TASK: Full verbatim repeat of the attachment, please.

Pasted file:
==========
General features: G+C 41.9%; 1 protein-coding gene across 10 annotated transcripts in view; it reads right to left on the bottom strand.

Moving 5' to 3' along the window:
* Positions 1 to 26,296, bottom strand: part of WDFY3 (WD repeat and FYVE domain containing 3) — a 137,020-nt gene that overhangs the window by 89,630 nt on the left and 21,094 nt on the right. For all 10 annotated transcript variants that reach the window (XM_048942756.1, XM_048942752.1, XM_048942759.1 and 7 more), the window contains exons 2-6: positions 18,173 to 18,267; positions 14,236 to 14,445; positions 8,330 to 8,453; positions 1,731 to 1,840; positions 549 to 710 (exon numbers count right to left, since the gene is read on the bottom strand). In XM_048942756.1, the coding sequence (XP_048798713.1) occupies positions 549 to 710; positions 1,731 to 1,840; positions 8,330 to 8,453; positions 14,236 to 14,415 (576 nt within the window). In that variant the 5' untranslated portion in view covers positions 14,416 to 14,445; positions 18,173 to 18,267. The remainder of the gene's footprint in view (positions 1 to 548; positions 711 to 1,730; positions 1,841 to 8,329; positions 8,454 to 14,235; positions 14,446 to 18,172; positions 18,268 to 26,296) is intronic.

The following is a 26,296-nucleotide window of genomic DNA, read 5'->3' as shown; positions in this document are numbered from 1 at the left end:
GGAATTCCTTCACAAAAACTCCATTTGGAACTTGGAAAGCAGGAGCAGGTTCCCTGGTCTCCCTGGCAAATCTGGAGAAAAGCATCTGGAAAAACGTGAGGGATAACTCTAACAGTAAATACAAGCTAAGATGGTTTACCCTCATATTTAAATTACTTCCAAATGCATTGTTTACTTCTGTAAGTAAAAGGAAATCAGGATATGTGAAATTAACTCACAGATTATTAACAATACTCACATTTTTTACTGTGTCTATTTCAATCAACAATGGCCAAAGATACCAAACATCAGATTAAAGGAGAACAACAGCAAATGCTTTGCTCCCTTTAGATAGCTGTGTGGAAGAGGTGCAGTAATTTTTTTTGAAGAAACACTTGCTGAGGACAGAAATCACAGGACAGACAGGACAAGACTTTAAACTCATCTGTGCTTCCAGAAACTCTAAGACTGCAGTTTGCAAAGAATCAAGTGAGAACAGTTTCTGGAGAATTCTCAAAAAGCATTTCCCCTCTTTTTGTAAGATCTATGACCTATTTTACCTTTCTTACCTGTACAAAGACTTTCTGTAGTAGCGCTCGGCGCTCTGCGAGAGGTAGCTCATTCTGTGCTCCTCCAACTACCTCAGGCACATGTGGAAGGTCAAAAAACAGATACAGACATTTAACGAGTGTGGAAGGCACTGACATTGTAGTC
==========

General features: G+C 41.9%; 1 protein-coding gene across 10 annotated transcripts in view; it reads right to left on the bottom strand.

Moving 5' to 3' along the window:
* Positions 1 to 26,296, bottom strand: part of WDFY3 (WD repeat and FYVE domain containing 3) — a 137,020-nt gene that overhangs the window by 89,630 nt on the left and 21,094 nt on the right. For all 10 annotated transcript variants that reach the window (XM_048942756.1, XM_048942752.1, XM_048942759.1 and 7 more), the window contains exons 2-6: positions 18,173 to 18,267; positions 14,236 to 14,445; positions 8,330 to 8,453; positions 1,731 to 1,840; positions 549 to 710 (exon numbers count right to left, since the gene is read on the bottom strand). In XM_048942756.1, the coding sequence (XP_048798713.1) occupies positions 549 to 710; positions 1,731 to 1,840; positions 8,330 to 8,453; positions 14,236 to 14,415 (576 nt within the window). In that variant the 5' untranslated portion in view covers positions 14,416 to 14,445; positions 18,173 to 18,267. The remainder of the gene's footprint in view (positions 1 to 548; positions 711 to 1,730; positions 1,841 to 8,329; positions 8,454 to 14,235; positions 14,446 to 18,172; positions 18,268 to 26,296) is intronic.

The following is a 26,296-nucleotide window of genomic DNA, read 5'->3' as shown; positions in this document are numbered from 1 at the left end:
GGAATTCCTTCACAAAAACTCCATTTGGAACTTGGAAAGCAGGAGCAGGTTCCCTGGTCTCCCTGGCAAATCTGGAGAAAAGCATCTGGAAAAACGTGAGGGATAACTCTAACAGTAAATACAAGCTAAGATGGTTTACCCTCATATTTAAATTACTTCCAAATGCATTGTTTACTTCTGTAAGTAAAAGGAAATCAGGATATGTGAAATTAACTCACAGATTATTAACAATACTCACATTTTTTACTGTGTCTATTTCAATCAACAATGGCCAAAGATACCAAACATCAGATTAAAGGAGAACAACAGCAAATGCTTTGCTCCCTTTAGATAGCTGTGTGGAAGAGGTGCAGTAATTTTTTTTGAAGAAACACTTGCTGAGGACAGAAATCACAGGACAGACAGGACAAGACTTTAAACTCATCTGTGCTTCCAGAAACTCTAAGACTGCAGTTTGCAAAGAATCAAGTGAGAACAGTTTCTGGAGAATTCTCAAAAAGCATTTCCCCTCTTTTTGTAAGATCTATGACCTATTTTACCTTTCTTACCTGTACAAAGACTTTCTGTAGTAGCGCTCGGCGCTCTGCGAGAGGTAGCTCATTCTGTGCTCCTCCAACTACCTCAGGCACATGTGGAAGGTCAAAAAACAGATACAGACATTTAACGAGTGTGGAAGGCACTGACATTGTAGTC